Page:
(from left) Minions (Pierre Coffin), Silas (Steve Coogan), Edith (Dana Gaier), Agnes (Madison Polan), Margo (Miranda Cosgrove), Gru Jr., Lucy (Kristen Wiig) and Gru (Steve Carell) in Despicable Me 4, directed by Chris Renaud.


Illumination and Universal’s Minions franchise isn’t getting any worse for the wear as Despicable Me 4 rules the Fourth of July box office with an estimated five-day opening of $120 million, including a three-day weekend haul of $72.4 million.

That’s in line with expectations and a strong start for the fourth outing in the main franchise, and the sixth in the Despicable Me/Minions series, which ranks as the top-grossing animated franchise of all time.

The first Despicable Me opened over the July 9-11 weekend in 2010 to $56 million. The series then shifted its release earlier and became a Fourth of July staple. 2013’s Despicable Me 2 likewise opened on July 3, a Wednesday, and posted a five-day debut of $143 million. That was followed by a $120 million five-day holiday start for the threequel in 2017.

In the first Despicable Me movie in seven years, Gru — the world’s favorite supervillain-turned-Anti-Villain League-agent voiced by Steve Carell — ushers in a new era of Minions mayhem as he, Lucy (Kristen Wiig) and their girls (Miranda Cosgrove, Dana Gaier and Madison Pola) welcome a new son, Gru Jr. (Tara Strong), who is intent on tormenting his dad.

But Gru and his brood are forced to go on the run after facing off with a new nemesis voiced by Will Ferrell and his femme-fatale girlfriend (Sofía Vergara). Other new characters are voiced by Joey King, Stephen Colbert and Chloe Fineman, while Pierre Coffin returns as the iconic voice of the Minions, and Steve Coogan returns as Silas Ramsbottom.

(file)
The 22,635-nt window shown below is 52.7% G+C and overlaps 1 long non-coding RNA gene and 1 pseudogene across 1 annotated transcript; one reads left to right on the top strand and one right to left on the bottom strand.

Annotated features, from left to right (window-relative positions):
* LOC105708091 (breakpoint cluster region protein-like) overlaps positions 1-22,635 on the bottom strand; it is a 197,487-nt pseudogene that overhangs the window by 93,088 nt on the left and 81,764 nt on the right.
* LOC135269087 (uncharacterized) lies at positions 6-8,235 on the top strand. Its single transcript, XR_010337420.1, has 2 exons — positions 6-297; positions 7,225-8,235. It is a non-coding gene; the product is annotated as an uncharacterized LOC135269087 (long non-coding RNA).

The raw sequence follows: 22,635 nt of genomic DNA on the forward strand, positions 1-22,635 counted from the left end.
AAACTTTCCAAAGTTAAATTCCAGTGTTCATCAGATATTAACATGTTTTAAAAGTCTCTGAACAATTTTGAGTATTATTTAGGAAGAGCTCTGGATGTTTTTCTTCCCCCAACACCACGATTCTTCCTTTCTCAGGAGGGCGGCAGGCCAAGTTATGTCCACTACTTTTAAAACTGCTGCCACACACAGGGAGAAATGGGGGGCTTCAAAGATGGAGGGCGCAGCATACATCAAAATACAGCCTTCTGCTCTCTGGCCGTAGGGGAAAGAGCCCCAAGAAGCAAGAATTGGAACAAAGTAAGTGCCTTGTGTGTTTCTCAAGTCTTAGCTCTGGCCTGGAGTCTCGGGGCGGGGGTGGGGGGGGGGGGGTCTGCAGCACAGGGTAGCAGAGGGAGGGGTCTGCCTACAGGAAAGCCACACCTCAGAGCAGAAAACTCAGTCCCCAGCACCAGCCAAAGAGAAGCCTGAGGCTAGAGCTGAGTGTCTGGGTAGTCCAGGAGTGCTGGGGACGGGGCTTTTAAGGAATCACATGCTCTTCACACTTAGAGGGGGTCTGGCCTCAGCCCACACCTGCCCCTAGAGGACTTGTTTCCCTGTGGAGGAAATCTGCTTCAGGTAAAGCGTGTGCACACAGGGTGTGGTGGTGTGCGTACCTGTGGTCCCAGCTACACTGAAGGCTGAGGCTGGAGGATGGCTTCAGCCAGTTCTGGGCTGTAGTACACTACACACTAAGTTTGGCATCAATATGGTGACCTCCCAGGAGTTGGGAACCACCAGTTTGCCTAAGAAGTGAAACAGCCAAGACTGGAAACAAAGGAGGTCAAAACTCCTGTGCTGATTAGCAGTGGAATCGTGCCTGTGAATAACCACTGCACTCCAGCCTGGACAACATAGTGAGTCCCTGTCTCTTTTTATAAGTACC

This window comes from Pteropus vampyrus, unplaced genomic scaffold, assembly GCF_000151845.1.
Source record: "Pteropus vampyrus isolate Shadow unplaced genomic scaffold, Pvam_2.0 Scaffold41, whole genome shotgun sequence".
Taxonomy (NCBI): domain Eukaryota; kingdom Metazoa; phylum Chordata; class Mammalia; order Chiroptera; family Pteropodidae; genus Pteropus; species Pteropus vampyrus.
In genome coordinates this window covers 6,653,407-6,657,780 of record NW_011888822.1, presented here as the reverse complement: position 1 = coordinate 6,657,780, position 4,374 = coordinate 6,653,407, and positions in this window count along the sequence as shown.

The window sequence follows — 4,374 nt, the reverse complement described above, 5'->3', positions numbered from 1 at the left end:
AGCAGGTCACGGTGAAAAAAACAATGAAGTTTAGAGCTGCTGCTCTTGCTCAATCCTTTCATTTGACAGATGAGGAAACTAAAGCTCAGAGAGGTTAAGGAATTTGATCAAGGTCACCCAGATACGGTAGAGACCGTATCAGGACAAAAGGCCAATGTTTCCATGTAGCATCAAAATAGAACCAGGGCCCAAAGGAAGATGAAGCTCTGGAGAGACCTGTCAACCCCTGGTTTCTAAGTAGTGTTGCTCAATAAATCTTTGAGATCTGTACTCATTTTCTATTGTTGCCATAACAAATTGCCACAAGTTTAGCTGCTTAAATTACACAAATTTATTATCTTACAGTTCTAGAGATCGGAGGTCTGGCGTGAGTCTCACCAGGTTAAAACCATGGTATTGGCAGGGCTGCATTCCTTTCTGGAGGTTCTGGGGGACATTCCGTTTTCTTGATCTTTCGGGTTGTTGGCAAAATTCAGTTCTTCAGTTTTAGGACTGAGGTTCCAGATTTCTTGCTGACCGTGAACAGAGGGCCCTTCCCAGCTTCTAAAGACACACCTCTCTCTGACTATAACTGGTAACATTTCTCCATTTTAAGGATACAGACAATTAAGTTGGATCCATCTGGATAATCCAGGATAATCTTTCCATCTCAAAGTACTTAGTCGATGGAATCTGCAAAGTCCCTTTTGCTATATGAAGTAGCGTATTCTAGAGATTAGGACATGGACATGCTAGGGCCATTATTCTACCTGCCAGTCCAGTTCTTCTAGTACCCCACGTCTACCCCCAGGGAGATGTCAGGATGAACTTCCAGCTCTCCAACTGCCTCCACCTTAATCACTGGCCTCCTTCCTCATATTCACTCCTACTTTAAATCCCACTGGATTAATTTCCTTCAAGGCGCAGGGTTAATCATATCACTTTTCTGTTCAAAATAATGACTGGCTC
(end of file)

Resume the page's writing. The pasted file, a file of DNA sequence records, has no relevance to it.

Chris Renaud — co-creator of the Minions — directed from a script by Mike White (The White Lotus) and Despicable Me veteran Ken Daurio. Patrick Delage co-directed, with Illumination founder and CEO Chris Meledandri producing alongside Brett Hoffman.

The movie is the second back-to-win for the animated family marketplace after Pixar and Disney’s Inside Out 2, which finally fell to No. 2 in its fourth weekend with an estimated three-day weekend gross of $31 million for a domestic gross hovering around $535 million — the third-best showing ever for an animated film in North America, not adjusted for inflation. Last weekend, it joined the billion-dollar club in global ticket sales in record time, or 19 times, after posting the biggest domestic debut of the year.

Elsewhere, Paramount’s A Quiet Place: Day One is holding at No. 3 in its second weekend with a three-day gross of $21 million for an impressive 10-day domestic tally of $94 million-plus. The prequel scared up the loudest three-day debut of the series last weekend when opening to $52 million.

A24’s specialty pic MaXXXine, opening Friday, looks to come in at No. 4 with an estimated $7 million to $8 million, which is not a bad start for a specialty slasher pic that boasts a hard R-rating. An ode to 1980s sexploitation and horror, MaXXXine completes Ti West’s trilogy starring Mia Goth. The movie received a B CinemaScore, a high grade for a horror/slasher film.

Sony’s Bad Boys: Ride or Die has enough gas left in the tank to place No. 5 and should finish Sunday with more than $175 million in North American ticket sales.

Kevin Costner’s Horizon: An American Saga — Chapter One, falling to No. 6, continues to struggle to find its audience. The big-budget period Western, which runs just over three hours, looks to fall 50 percent in its second weekend to roughly $5.5 million for a domestic total of $22 million, or thereabouts, through Sunday.

Last year, Utah-based studio Angel Studios made headlines when its film, Sound of Freedom, opened to $14.2 million on July Fourth, enough to top the chart and beat the likes of Indiana Jones and the Dial of Destiny. By the end of the long holiday corridor, its domestic tally was north of $41 million. Angel Studios, supported in large part by faith-based moviegoers, isn’t replicating that success with this year’s Sound of Hope: The Story of Possum Trot, an inspirational drama about a family that adopts 22 kids.

Possum Trot isn’t a sequel to Sound of Freedom, although both films earned a coveted A+ CinemaScore. Possum opened on July Fourth and earned a combined $4.7 million on Wednesday and Thursday, according to Angel. It’s expected to post a five-day opening in the $8 million range.

Numbers will be updated Sunday morning.



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